Day 
5-14 Your stitches and head bandage will be removed and most of the swelling and bruising will settle over this next week. You will be feeling much better from here onwards. You can start exercising gently and build it up over the next 10 days.

Week 3 you should be almost fully recovered and back at work.

Time Off Work And Socialising
People vary in recovery, but patients should allow 1 week to recover. Most patients are very comfortable after a few days, and it may only be the head bandage that prevents you from wanting to return to work. Any bruising should disappear after 2 weeks.

Time To Exercise
Patients usually feel able to walk a distance at 3-5 days, swim by 3 weeks (if fully healed). Strenuous exercise (aerobics etc) should be avoided for 4-6 weeks and contact sports (rugby etc) for 8 weeks.

Driving
Patients should avoid driving until they are completely free of pain and restriction, and be able to confidently perform an emergency stop. This is to ensure they will be covered by their insurance policy. It may take one or two weeks to recover sufficiently.

Follow Up
We will check your wound and remove the bandage at day 5. We will then remove the sutures at day 9-10. You will then have an appointment with Stephen McCulley at 3 months. You will not be charged for any follow up appointment relating to your surgery.

Final Outcome
Although most of your result will be noticeable early it will continue to improve over the first three months as all of the swelling disappears.

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Potential Complications With Ear Surgery (Otoplasty)

This is a routine operation that is a great success for the vast majority of patients. However, as with any procedure, it is very important you understand what can go wrong as well as right. The potential complications are listed below.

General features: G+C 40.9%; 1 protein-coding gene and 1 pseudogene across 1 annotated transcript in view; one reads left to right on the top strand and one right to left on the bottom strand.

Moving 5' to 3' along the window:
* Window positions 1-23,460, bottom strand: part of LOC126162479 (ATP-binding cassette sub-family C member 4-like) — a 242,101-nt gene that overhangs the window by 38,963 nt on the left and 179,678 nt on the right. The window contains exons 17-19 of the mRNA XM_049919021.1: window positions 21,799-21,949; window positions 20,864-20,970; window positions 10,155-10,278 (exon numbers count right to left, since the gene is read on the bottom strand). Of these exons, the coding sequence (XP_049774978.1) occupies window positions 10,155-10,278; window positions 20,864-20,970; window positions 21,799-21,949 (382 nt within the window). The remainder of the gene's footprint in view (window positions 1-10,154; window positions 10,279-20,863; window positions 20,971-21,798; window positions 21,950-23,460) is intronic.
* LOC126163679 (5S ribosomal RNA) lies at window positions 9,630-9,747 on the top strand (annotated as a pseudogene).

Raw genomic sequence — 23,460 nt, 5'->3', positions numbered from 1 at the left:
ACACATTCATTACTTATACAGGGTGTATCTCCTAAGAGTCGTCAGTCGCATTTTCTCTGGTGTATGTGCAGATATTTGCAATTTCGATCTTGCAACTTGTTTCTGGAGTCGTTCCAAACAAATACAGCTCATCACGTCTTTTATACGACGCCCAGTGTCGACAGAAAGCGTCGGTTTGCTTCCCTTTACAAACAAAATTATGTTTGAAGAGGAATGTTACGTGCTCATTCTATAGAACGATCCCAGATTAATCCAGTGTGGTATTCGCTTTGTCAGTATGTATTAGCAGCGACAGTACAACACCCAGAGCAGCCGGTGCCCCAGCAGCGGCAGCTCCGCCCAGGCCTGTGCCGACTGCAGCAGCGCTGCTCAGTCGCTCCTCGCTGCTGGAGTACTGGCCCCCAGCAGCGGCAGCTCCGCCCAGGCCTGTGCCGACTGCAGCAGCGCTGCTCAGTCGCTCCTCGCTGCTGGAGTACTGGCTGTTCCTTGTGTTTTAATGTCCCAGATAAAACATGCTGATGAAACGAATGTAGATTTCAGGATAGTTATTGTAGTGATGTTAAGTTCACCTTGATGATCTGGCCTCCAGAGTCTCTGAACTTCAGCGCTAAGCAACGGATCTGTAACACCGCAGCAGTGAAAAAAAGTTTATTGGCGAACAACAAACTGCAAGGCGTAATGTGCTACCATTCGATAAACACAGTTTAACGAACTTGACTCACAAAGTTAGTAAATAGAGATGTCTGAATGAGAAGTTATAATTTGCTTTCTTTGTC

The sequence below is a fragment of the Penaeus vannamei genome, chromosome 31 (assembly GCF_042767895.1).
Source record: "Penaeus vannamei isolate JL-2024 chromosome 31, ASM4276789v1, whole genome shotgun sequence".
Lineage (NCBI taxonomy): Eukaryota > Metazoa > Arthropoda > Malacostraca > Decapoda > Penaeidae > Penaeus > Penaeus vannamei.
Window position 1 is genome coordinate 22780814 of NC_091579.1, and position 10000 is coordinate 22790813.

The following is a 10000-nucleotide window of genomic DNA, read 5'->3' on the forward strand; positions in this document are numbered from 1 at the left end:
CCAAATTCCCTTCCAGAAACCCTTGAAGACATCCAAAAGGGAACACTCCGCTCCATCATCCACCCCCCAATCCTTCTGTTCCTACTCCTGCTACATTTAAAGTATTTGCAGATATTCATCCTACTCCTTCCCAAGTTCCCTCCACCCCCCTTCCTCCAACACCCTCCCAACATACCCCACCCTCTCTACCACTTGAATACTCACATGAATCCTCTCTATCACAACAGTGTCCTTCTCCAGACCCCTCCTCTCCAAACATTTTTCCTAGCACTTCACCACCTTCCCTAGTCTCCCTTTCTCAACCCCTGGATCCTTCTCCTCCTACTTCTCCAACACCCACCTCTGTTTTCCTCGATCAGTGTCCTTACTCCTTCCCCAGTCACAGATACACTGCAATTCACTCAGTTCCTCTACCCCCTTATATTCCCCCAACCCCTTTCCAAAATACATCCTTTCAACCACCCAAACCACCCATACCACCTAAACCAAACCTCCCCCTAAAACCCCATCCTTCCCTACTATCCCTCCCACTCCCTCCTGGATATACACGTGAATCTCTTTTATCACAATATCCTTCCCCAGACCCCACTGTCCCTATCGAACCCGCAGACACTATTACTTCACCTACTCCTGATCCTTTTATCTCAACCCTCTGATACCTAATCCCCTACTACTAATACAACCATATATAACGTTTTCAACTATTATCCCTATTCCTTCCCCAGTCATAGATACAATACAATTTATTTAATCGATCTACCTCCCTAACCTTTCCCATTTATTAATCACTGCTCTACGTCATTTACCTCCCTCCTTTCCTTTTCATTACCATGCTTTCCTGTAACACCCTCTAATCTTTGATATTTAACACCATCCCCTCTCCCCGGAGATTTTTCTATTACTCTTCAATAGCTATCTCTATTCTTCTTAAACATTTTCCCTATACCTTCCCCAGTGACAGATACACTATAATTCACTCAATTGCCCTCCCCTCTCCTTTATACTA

• Recurrence of the problem: This can occur in about 6% of cases and is higher in adults, especially adult men. It results from the ‘memory’ in the cartilage slowly reforming to its old shape. If this does happen it is usually a partial recurrence and not an exact copy of how the ear appeared pre-surgery.
  • Small degrees of asymmetry: The operation can be performed on one or both ears depending upon the requirements of the patient. It is important to note that each ear can often be different, and therefore the effects of surgery can be slightly different on each ear. Occasionally the surgery can cause a deformity to the shape of one or both ears from the cartilage having been cut and then buckling.
  • Scars: The quality of scars vary between patients.Most patients will form extremely good quality scars over time.
  • Wound breakdown: Although very uncommon this can result in a delay in the wound healing and the scar quality.
  • Bleeding: A blood clot can collect under the skin needing you to go back to theatre for its removal.
  • Infection: Very uncommon but if occurs you may need a course of antibiotics.
  • Altered sensation: This usually recovers after a few weeks.

If you experience any side-effects that you are concerned about please don't hesitate to contact us.

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What does Ear Surgery (Otoplasty) cost?

Otoplasty from £2,450 (unilateral) - £3,325 (bilateral)

What Is Included In The Cost?
The prices listed are all inclusive and cover:

  • The pre-operative assessment and investigations
  • The operation
  • Hospital stay and any treatment required
  • All follow up (nursing and with Stephen McCulley) relating to your surgery

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Frequently Asked Questions

If you'd like to see more then please view our frequently asked questions on Cosmetic Face Procedures!